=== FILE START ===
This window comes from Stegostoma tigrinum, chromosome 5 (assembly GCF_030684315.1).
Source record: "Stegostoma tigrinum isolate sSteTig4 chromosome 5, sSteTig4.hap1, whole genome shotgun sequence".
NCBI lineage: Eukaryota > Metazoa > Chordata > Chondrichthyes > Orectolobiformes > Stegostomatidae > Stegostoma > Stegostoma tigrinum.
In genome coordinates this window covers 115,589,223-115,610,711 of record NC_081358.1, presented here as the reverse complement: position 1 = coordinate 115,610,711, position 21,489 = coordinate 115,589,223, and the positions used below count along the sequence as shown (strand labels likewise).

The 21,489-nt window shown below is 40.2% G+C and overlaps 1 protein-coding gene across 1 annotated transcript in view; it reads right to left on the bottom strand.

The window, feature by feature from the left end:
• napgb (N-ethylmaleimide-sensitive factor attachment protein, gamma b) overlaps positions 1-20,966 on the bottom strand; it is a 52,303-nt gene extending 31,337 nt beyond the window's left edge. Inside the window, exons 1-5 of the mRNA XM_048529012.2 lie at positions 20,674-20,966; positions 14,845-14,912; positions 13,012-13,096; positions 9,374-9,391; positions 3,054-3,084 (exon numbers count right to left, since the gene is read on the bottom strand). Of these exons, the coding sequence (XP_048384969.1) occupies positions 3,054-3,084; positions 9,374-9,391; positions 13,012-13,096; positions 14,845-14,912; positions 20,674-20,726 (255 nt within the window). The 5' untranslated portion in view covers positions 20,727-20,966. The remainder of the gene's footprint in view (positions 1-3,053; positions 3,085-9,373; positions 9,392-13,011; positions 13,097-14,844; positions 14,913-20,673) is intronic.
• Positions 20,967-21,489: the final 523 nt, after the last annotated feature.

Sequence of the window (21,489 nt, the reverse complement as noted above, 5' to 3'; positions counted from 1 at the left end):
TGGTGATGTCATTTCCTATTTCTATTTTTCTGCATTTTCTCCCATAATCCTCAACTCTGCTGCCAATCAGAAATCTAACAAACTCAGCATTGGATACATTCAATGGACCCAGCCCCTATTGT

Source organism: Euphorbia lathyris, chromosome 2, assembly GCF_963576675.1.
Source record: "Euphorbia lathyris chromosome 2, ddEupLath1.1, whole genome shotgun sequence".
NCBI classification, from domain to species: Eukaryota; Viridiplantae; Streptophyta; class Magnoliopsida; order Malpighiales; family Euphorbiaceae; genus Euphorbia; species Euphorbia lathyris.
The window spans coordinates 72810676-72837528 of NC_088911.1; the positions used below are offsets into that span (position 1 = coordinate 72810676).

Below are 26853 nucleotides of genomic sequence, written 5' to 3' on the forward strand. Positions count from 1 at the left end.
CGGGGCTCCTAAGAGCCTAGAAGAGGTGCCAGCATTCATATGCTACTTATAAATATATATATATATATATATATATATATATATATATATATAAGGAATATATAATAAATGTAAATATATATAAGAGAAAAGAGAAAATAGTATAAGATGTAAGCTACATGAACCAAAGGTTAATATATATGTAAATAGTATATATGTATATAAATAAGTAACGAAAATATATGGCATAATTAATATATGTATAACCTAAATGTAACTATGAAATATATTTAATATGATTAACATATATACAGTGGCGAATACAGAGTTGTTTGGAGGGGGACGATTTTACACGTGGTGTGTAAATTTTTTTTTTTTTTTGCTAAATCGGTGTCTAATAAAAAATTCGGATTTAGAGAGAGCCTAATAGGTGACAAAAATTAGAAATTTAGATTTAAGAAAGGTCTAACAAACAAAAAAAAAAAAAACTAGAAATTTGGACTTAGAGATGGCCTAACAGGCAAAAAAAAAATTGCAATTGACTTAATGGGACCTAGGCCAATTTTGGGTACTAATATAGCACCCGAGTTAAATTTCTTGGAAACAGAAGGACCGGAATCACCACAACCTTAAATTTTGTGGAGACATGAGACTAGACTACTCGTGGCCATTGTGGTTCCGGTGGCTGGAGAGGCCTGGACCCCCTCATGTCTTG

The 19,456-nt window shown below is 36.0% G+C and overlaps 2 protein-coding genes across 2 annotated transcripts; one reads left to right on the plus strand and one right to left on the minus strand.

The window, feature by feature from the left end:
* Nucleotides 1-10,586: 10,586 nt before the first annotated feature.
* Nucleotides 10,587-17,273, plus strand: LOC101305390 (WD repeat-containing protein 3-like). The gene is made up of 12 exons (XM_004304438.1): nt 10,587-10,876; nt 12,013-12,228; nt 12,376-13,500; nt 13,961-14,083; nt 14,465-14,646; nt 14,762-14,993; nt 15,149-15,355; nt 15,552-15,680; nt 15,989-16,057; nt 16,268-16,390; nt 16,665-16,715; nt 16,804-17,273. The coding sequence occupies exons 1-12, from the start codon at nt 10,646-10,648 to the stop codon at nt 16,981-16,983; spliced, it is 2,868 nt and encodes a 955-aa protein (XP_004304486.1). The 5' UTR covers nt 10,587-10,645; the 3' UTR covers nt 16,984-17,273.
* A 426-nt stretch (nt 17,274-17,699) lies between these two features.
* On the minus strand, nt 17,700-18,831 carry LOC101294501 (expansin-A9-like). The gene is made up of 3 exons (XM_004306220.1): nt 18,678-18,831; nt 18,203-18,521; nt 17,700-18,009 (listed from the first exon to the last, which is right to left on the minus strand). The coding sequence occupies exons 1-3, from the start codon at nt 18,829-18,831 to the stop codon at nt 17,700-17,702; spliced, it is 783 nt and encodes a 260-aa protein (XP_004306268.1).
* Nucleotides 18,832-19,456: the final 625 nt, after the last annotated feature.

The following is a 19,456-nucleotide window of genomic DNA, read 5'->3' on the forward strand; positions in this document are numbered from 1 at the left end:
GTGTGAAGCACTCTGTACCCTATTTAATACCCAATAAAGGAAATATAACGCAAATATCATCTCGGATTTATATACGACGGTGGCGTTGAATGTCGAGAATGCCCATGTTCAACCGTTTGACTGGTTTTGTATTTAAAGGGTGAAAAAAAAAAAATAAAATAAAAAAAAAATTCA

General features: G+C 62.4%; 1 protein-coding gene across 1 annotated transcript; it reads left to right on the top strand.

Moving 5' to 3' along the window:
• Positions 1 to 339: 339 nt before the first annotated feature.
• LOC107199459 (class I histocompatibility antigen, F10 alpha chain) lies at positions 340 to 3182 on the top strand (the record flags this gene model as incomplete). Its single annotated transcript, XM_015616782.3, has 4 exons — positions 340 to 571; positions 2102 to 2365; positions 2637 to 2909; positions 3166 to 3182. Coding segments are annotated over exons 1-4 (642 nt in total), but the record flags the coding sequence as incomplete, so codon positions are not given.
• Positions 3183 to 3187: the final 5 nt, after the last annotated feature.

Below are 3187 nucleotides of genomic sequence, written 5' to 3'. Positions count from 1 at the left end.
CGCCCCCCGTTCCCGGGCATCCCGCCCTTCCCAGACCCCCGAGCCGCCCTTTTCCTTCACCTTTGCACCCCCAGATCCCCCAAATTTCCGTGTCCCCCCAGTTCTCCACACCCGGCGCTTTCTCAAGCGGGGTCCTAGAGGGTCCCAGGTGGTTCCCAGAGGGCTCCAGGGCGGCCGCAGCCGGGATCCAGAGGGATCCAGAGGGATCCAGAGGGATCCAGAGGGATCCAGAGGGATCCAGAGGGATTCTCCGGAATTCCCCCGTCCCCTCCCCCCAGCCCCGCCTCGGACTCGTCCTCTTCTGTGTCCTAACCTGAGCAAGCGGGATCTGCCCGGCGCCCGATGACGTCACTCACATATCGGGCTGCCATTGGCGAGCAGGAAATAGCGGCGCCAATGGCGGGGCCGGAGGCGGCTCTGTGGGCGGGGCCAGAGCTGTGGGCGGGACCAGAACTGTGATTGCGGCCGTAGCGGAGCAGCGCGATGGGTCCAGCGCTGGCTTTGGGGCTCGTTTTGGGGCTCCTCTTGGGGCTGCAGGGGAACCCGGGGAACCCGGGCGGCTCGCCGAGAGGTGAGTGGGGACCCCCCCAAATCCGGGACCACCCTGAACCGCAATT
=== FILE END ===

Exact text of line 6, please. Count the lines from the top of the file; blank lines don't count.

The window, feature by feature from the left end: